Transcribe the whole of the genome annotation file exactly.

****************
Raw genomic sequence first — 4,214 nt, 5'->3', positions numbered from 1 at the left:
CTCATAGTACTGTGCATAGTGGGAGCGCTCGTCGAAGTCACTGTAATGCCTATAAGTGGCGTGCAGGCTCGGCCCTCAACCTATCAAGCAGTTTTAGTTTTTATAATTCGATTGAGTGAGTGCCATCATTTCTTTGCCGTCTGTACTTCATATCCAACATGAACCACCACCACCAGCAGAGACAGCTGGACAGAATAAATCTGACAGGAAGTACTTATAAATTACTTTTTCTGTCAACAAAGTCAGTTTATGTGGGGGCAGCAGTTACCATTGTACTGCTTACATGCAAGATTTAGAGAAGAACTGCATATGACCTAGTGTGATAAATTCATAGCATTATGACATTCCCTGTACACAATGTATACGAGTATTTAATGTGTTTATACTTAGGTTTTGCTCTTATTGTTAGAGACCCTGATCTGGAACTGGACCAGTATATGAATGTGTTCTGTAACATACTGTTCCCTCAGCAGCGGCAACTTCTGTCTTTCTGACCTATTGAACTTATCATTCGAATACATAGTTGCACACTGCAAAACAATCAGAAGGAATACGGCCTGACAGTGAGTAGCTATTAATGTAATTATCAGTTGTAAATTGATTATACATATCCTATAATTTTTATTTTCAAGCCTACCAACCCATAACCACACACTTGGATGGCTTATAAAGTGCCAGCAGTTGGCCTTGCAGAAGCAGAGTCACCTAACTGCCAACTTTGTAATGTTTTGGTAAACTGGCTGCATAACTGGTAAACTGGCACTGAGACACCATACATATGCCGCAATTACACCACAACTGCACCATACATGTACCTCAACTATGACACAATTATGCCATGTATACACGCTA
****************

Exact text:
Raw genomic sequence first — 4,214 nt, 5'->3', positions numbered from 1 at the left:
CTCATAGTACTGTGCATAGTGGGAGCGCTCGTCGAAGTCACTGTAATGCCTATAAGTGGCGTGCAGGCTCGGCCCTCAACCTATCAAGCAGTTTTAGTTTTTATAATTCGATTGAGTGAGTGCCATCATTTCTTTGCCGTCTGTACTTCATATCCAACATGAACCACCACCACCAGCAGAGACAGCTGGACAGAATAAATCTGACAGGAAGTACTTATAAATTACTTTTTCTGTCAACAAAGTCAGTTTATGTGGGGGCAGCAGTTACCATTGTACTGCTTACATGCAAGATTTAGAGAAGAACTGCATATGACCTAGTGTGATAAATTCATAGCATTATGACATTCCCTGTACACAATGTATACGAGTATTTAATGTGTTTATACTTAGGTTTTGCTCTTATTGTTAGAGACCCTGATCTGGAACTGGACCAGTATATGAATGTGTTCTGTAACATACTGTTCCCTCAGCAGCGGCAACTTCTGTCTTTCTGACCTATTGAACTTATCATTCGAATACATAGTTGCACACTGCAAAACAATCAGAAGGAATACGGCCTGACAGTGAGTAGCTATTAATGTAATTATCAGTTGTAAATTGATTATACATATCCTATAATTTTTATTTTCAAGCCTACCAACCCATAACCACACACTTGGATGGCTTATAAAGTGCCAGCAGTTGGCCTTGCAGAAGCAGAGTCACCTAACTGCCAACTTTGTAATGTTTTGGTAAACTGGCTGCATAACTGGTAAACTGGCACTGAGACACCATACATATGCCGCAATTACACCACAACTGCACCATACATGTACCTCAACTATGACACAATTATGCCATGTATACACGCTA